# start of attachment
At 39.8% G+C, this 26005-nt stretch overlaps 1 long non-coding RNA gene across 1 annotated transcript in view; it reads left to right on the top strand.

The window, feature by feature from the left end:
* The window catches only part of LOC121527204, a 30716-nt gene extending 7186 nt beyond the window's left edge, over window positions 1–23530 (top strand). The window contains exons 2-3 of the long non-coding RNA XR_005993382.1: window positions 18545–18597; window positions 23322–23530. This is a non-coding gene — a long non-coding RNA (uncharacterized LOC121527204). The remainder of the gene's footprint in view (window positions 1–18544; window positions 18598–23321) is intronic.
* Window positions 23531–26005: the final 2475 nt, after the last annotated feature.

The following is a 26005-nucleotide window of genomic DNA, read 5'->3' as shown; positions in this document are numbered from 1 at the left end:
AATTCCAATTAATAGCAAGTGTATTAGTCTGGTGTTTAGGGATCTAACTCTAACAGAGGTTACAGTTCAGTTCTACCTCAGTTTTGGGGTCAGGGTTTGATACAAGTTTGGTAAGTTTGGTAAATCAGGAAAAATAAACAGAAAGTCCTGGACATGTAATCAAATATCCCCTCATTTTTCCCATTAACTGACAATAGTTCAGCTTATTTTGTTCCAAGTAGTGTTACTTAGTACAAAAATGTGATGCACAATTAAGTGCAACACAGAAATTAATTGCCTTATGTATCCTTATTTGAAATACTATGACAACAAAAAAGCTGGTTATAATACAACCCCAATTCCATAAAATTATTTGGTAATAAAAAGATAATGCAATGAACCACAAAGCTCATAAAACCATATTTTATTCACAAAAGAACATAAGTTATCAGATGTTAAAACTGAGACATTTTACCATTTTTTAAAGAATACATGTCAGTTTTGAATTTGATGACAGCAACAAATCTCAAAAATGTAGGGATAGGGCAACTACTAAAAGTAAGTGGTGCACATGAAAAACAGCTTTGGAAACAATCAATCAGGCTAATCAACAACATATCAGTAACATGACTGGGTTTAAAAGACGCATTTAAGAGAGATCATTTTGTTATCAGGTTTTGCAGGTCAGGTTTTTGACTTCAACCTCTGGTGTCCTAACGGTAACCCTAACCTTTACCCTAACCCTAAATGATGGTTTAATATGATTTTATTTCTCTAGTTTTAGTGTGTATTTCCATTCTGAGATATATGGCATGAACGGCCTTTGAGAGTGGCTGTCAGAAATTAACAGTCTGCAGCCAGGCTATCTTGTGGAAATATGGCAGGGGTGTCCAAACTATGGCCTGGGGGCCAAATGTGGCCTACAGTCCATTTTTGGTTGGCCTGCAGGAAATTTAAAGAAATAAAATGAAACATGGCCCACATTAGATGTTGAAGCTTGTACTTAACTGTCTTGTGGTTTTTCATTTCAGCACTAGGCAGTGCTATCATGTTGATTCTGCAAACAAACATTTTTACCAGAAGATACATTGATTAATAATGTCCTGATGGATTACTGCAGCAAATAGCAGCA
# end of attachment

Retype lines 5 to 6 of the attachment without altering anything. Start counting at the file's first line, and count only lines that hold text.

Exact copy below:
The following is a 26005-nucleotide window of genomic DNA, read 5'->3' as shown; positions in this document are numbered from 1 at the left end:
AATTCCAATTAATAGCAAGTGTATTAGTCTGGTGTTTAGGGATCTAACTCTAACAGAGGTTACAGTTCAGTTCTACCTCAGTTTTGGGGTCAGGGTTTGATACAAGTTTGGTAAGTTTGGTAAATCAGGAAAAATAAACAGAAAGTCCTGGACATGTAATCAAATATCCCCTCATTTTTCCCATTAACTGACAATAGTTCAGCTTATTTTGTTCCAAGTAGTGTTACTTAGTACAAAAATGTGATGCACAATTAAGTGCAACACAGAAATTAATTGCCTTATGTATCCTTATTTGAAATACTATGACAACAAAAAAGCTGGTTATAATACAACCCCAATTCCATAAAATTATTTGGTAATAAAAAGATAATGCAATGAACCACAAAGCTCATAAAACCATATTTTATTCACAAAAGAACATAAGTTATCAGATGTTAAAACTGAGACATTTTACCATTTTTTAAAGAATACATGTCAGTTTTGAATTTGATGACAGCAACAAATCTCAAAAATGTAGGGATAGGGCAACTACTAAAAGTAAGTGGTGCACATGAAAAACAGCTTTGGAAACAATCAATCAGGCTAATCAACAACATATCAGTAACATGACTGGGTTTAAAAGACGCATTTAAGAGAGATCATTTTGTTATCAGGTTTTGCAGGTCAGGTTTTTGACTTCAACCTCTGGTGTCCTAACGGTAACCCTAACCTTTACCCTAACCCTAAATGATGGTTTAATATGATTTTATTTCTCTAGTTTTAGTGTGTATTTCCATTCTGAGATATATGGCATGAACGGCCTTTGAGAGTGGCTGTCAGAAATTAACAGTCTGCAGCCAGGCTATCTTGTGGAAATATGGCAGGGGTGTCCAAACTATGGCCTGGGGGCCAAATGTGGCCTACAGTCCATTTTTGGTTGGCCTGCAGGAAATTTAAAGAAATAAAATGAAACATGGCCCACATTAGATGTTGAAGCTTGTACTTAACTGTCTTGTGGTTTTTCATTTCAGCACTAGGCAGTGCTATCATGTTGATTCTGCAAACAAACATTTTTACCAGAAGATACATTGATTAATAATGTCCTGATGGATTACTGCAGCAAATAGCAGCA